Richmond 12th July 1824
I address you as the sage of America, as one intimately acquainted with the human heart, and who will rightly appreciate all its effusions.
“As one to whom the bliss belongs which only wisdom, of celestial birth brings in her train.” My object in writing, is to make a request which I am well assured, if you cannot comply with you will readily excuse. It is to solicit some employment about your house-hold. Any buisness entrusted to my care I would transact with fidelity and pleasure. I should require little or no pecuniary compensation: but conceive myself more than paid by the Valuable information it would be in my power to acquire. Almost the only wish of my heart since my earliest recollection has been to qualify myself in a manner that would enable me to render some service to my country. My resources have been too limited to place in my power those facilities which are essential to the acquirement of solid information, although I have used my every exertion to its attainement. The Young men of Greece and Rome were indebted to the Phylosophers and Sages of those days. for their knowledge of state affairs, and those inestimable examples set, and precepts taught them of self government they never could forget; and to which we may attribute the grandeur of those mighty Empires. Lysander learned more from the examples set him by Lycurgus in the short time he attended upon him, than he ever could have acquired by study.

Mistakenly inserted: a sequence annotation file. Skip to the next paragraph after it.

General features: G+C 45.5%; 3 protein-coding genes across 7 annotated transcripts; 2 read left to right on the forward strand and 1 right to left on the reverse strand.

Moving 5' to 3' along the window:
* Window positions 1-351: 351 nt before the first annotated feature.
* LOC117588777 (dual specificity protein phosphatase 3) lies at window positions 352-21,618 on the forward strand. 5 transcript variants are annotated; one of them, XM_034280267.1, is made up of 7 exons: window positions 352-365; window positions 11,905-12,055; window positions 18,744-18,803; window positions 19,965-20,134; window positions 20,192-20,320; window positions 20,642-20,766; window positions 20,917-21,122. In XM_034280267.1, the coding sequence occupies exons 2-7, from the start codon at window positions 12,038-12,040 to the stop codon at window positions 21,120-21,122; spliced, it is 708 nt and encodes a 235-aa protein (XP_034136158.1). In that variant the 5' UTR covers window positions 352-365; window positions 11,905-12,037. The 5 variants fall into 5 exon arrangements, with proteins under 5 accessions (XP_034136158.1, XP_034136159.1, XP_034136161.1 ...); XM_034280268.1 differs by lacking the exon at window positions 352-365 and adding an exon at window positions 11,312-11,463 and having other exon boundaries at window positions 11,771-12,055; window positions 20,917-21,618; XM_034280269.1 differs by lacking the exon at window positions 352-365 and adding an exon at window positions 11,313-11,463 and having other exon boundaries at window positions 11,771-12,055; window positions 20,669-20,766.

To be occasionally with you would be a pleasing gratification for which I would with great pleasure use my every exertion to serve you. I have for the last five years turned my attention to the study of medicine but have not been able to finish my education. That it may please divine provedince long to continue you in health and the enjoyment of every blessing is my prayer.
W. H. Tarpley